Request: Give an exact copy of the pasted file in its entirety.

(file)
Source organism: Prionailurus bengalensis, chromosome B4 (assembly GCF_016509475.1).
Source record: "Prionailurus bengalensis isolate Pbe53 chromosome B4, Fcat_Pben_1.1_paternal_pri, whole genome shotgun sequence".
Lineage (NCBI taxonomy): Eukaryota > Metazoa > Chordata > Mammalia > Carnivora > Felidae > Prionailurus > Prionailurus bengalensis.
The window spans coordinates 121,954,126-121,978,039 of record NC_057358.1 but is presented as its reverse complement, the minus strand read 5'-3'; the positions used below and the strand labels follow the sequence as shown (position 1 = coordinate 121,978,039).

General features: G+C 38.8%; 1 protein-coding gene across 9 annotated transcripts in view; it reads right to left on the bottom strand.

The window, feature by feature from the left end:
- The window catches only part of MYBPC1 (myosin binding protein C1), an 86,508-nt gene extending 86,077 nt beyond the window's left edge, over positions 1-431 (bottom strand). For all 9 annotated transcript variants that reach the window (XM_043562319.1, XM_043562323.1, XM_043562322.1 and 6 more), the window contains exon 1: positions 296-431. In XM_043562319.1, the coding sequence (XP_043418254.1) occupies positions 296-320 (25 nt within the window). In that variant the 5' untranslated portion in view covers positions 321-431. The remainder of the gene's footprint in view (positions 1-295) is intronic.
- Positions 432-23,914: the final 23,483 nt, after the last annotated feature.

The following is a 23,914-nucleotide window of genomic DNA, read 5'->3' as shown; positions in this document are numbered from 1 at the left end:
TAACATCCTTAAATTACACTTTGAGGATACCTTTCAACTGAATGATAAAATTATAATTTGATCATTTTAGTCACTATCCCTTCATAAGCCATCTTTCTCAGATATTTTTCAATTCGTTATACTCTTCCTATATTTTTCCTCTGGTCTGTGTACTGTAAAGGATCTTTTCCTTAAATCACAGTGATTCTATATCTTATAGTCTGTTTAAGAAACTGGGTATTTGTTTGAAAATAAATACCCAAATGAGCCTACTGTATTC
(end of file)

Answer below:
Source organism: Prionailurus bengalensis, chromosome B4 (assembly GCF_016509475.1).
Source record: "Prionailurus bengalensis isolate Pbe53 chromosome B4, Fcat_Pben_1.1_paternal_pri, whole genome shotgun sequence".
Lineage (NCBI taxonomy): Eukaryota > Metazoa > Chordata > Mammalia > Carnivora > Felidae > Prionailurus > Prionailurus bengalensis.
The window spans coordinates 121,954,126-121,978,039 of record NC_057358.1 but is presented as its reverse complement, the minus strand read 5'-3'; the positions used below and the strand labels follow the sequence as shown (position 1 = coordinate 121,978,039).

General features: G+C 38.8%; 1 protein-coding gene across 9 annotated transcripts in view; it reads right to left on the bottom strand.

The window, feature by feature from the left end:
- The window catches only part of MYBPC1 (myosin binding protein C1), an 86,508-nt gene extending 86,077 nt beyond the window's left edge, over positions 1-431 (bottom strand). For all 9 annotated transcript variants that reach the window (XM_043562319.1, XM_043562323.1, XM_043562322.1 and 6 more), the window contains exon 1: positions 296-431. In XM_043562319.1, the coding sequence (XP_043418254.1) occupies positions 296-320 (25 nt within the window). In that variant the 5' untranslated portion in view covers positions 321-431. The remainder of the gene's footprint in view (positions 1-295) is intronic.
- Positions 432-23,914: the final 23,483 nt, after the last annotated feature.

The following is a 23,914-nucleotide window of genomic DNA, read 5'->3' as shown; positions in this document are numbered from 1 at the left end:
TAACATCCTTAAATTACACTTTGAGGATACCTTTCAACTGAATGATAAAATTATAATTTGATCATTTTAGTCACTATCCCTTCATAAGCCATCTTTCTCAGATATTTTTCAATTCGTTATACTCTTCCTATATTTTTCCTCTGGTCTGTGTACTGTAAAGGATCTTTTCCTTAAATCACAGTGATTCTATATCTTATAGTCTGTTTAAGAAACTGGGTATTTGTTTGAAAATAAATACCCAAATGAGCCTACTGTATTC